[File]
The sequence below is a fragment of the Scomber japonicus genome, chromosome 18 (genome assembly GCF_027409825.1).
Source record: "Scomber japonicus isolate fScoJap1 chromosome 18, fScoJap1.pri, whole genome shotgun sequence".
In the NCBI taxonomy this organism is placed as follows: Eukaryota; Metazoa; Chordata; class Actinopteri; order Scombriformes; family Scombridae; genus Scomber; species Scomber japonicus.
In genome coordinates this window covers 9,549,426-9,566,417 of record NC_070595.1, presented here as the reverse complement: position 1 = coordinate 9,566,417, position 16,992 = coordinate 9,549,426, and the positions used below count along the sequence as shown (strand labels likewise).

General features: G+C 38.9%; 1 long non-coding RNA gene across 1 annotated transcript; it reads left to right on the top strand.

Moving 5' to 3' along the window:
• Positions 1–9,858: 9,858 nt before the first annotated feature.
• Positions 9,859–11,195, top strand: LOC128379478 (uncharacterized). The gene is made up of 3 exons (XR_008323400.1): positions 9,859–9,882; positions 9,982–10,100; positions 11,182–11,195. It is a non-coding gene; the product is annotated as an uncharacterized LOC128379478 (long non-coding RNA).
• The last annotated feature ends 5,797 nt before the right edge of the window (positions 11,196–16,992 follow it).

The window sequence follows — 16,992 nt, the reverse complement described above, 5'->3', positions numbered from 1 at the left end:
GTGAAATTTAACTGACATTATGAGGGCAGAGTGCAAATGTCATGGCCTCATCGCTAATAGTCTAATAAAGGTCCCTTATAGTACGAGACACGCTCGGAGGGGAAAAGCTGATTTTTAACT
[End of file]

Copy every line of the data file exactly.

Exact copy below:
The sequence below is a fragment of the Scomber japonicus genome, chromosome 18 (genome assembly GCF_027409825.1).
Source record: "Scomber japonicus isolate fScoJap1 chromosome 18, fScoJap1.pri, whole genome shotgun sequence".
In the NCBI taxonomy this organism is placed as follows: Eukaryota; Metazoa; Chordata; class Actinopteri; order Scombriformes; family Scombridae; genus Scomber; species Scomber japonicus.
In genome coordinates this window covers 9,549,426-9,566,417 of record NC_070595.1, presented here as the reverse complement: position 1 = coordinate 9,566,417, position 16,992 = coordinate 9,549,426, and the positions used below count along the sequence as shown (strand labels likewise).

General features: G+C 38.9%; 1 long non-coding RNA gene across 1 annotated transcript; it reads left to right on the top strand.

Moving 5' to 3' along the window:
• Positions 1–9,858: 9,858 nt before the first annotated feature.
• Positions 9,859–11,195, top strand: LOC128379478 (uncharacterized). The gene is made up of 3 exons (XR_008323400.1): positions 9,859–9,882; positions 9,982–10,100; positions 11,182–11,195. It is a non-coding gene; the product is annotated as an uncharacterized LOC128379478 (long non-coding RNA).
• The last annotated feature ends 5,797 nt before the right edge of the window (positions 11,196–16,992 follow it).

The window sequence follows — 16,992 nt, the reverse complement described above, 5'->3', positions numbered from 1 at the left end:
GTGAAATTTAACTGACATTATGAGGGCAGAGTGCAAATGTCATGGCCTCATCGCTAATAGTCTAATAAAGGTCCCTTATAGTACGAGACACGCTCGGAGGGGAAAAGCTGATTTTTAACT